75. skpenman Says:

    I don’t know what is going on here, for only half of the post appeared. I will see if I can post the remainder. It is really bad when my own website starts sabotaging me.

    I remember trekking the bridle path that Simon’s army would have taken up Offham Hill, not sure we were going the right way, but following Geoff, my English godson, who insisted he knew where we were going, and he did. Eventually we came out upon the Downs and there was the town of Lewes lying below us, just as Simon and his men would have seen it so many centuries ago. History seemed very close at that moment.
    Here is a brief scene from Falls the Shadow, page 452-453. Edward has just returned to the battlefield after his pursuit and slaughter of the fleeing Londoners.
    * * * * *
    They drew rein on the crest of the hill, where their first glimpse of the battlefield seemed to confirm Edward’s every expectation. The battle was over, part of the town in flames. Bodies beyond counting lay sprawled in the sun, some already stripped by looters. Men were searching the field for friends or gain, others tending to the wounded, still others chasing loose horses. Only to the south, beyond the priory, did sporadic fighting continue, and that flurry of action degenerated, even as they watched, into a rout.
    Edward laughed. “The dolts, they’re going to blunder right into the mudflats! Simon will lose even more men in that marsh than he did in the river.”
    “Do you think he still lives, Ned?” Hal asked hesitantly, for he could not imagine Simon dead, any more than he could the sun plummeting from the sky.
    “No,” Edward said flatly. “He’s not a man to be taken alive.” Turning in the saddle, he raised his voice. “We’ll give our horses a brief rest; they’ve been roughly used this day. But the sooner we get back to the castle, the sooner we can begin celebrating!”
    Some of them were ready to celebrate then and there, and wineskins were soon passing back and forth. It was left to Davydd, the outsider, to stumble onto the truth. Moving to the edge of the bluff, he gazed down at the battlefield. So many widows, so many orphans made this day. And not all the tears shed for de Montfort would be English. Llywelyn had suffered a defeat, too, lost an ally worth his weight in gold. Davydd’s eyes shifted from the trampled meadows to the town. Blood of Christ! For a long moment, he sat motionless in the saddle, scarcely breathing. Could it be that he’d wagered once again on the wrong horse?
    His sudden shout drew all eyes. Edward was moving toward him, though without haste. Davydd spurred his stallion away from the bluff. “If we won the battle,” he said tautly, “why is the castle under siege?”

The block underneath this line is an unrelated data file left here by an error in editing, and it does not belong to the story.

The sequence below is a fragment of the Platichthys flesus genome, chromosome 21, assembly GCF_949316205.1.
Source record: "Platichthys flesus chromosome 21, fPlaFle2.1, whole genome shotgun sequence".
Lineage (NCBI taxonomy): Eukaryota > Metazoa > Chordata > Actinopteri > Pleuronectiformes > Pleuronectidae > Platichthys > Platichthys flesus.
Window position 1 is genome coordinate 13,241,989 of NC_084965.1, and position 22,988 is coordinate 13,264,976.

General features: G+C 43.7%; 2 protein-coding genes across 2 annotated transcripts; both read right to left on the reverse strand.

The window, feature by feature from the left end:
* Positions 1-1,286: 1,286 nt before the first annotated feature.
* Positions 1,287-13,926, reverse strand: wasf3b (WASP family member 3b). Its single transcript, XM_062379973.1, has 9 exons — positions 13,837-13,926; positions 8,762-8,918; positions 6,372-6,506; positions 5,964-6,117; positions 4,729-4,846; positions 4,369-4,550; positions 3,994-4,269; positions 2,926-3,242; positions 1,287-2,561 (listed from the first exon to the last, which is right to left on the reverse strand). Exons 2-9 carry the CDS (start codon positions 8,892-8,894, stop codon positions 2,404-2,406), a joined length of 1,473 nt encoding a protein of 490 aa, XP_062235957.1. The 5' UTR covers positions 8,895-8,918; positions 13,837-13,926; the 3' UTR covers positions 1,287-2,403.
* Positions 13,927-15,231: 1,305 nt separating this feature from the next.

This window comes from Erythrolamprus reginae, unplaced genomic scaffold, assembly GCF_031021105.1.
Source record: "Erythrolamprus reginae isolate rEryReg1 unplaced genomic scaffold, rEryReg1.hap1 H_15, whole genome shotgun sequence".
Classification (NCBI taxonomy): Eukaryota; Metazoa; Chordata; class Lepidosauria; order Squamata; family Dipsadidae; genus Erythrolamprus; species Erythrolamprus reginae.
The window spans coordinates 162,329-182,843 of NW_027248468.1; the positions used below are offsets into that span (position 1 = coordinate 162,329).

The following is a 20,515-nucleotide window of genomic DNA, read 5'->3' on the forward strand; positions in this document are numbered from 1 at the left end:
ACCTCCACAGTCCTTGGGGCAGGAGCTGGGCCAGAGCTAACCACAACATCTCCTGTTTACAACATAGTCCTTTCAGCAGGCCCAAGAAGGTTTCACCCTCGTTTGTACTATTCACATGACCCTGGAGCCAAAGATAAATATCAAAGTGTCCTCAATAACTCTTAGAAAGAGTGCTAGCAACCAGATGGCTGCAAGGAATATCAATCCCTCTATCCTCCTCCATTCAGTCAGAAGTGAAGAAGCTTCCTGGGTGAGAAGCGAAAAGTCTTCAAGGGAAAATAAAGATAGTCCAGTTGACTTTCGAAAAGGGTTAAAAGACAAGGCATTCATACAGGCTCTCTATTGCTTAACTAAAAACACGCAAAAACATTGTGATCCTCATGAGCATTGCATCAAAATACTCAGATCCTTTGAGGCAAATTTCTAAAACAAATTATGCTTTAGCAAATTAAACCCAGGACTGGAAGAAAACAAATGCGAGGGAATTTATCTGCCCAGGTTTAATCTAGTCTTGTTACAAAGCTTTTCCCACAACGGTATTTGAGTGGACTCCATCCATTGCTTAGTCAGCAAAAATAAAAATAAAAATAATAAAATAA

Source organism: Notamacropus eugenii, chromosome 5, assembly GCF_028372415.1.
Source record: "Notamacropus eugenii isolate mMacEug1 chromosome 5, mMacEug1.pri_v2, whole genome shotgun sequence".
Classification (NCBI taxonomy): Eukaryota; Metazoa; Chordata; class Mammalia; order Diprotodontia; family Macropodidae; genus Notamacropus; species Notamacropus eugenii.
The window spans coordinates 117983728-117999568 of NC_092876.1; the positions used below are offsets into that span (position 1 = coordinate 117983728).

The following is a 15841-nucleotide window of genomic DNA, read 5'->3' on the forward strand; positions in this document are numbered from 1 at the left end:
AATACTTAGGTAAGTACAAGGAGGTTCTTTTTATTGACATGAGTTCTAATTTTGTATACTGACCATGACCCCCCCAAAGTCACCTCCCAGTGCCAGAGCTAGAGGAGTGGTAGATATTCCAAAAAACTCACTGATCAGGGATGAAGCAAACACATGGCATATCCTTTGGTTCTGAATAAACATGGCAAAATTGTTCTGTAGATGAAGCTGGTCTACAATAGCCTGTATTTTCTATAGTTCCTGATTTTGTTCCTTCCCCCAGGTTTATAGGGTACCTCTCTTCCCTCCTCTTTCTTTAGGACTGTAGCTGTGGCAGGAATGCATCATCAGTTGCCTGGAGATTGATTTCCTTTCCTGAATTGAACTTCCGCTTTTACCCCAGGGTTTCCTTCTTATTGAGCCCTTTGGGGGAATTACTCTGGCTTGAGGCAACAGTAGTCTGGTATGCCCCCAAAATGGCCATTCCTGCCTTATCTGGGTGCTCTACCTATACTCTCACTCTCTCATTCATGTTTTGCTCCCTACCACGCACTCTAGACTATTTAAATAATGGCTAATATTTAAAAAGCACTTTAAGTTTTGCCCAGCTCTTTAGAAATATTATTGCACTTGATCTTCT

* * * * *

  76. Joan Says:

    So many interesting posts! I love your “rants”, Sharon, defending the truth, and you would know! Fistbumps going round in MA heaven!
    Matilda’s death scene is so sadly beautiful.
    Simon de Montfort one of my favorite of your novels.

  77. Joan Says:

    Correction……one of my favorite figures in your novels

  78. Sharon K Penman Says:

    Here is my post for yesterday, a rather long one, and then a shorter one for today.
    By June 1st, 1191, Richard Coeur de Lion had complete control of Cyprus. His fury at the way Isaac Comnenus had maltreated his shipwrecked men and threatened his sister and betrothed was real enough, but as soon as he’d glanced at a map, he’d seen what a valuable supply base the island would be for the Kingdom of Jerusalem, just a day’s sail away from the Syrian coast. He gave the self-proclaimed emperor enough rope to hang himself, and Isaac obliged by sneaking away in the night after agreeing to the terms Richard had demanded of him. In this scene from Lionheart, Berengaria, now Richard’s wife, is puzzled by how calm he is after getting word that Isaac had disavowed their pact and he explains why Cyprus is of such strategic importance to Outremer.
    Lionheart, Pages 255-256
    “But…but why did you agree to make peace with Isaac, then?”
    “Because it seemed like I might get what I wanted without having to fight for it. He agreed to swear fealty to me and pledged his full support to recapture Jerusalem. If he honored the terms, we’d have gotten a thousand men, the promise of Cypriot harvests, and money I could put toward the cost of the campaign. Naturally, I trusted him about as much as I’d trust a viper, so I demanded his daughter as a hostage and the surrender of his castles. If he’d kept faith, I’d have been satisfied with that.”
    “Did you think he would keep faith?”
    He smiled without answering and went to the door to admit his squires. (Omission)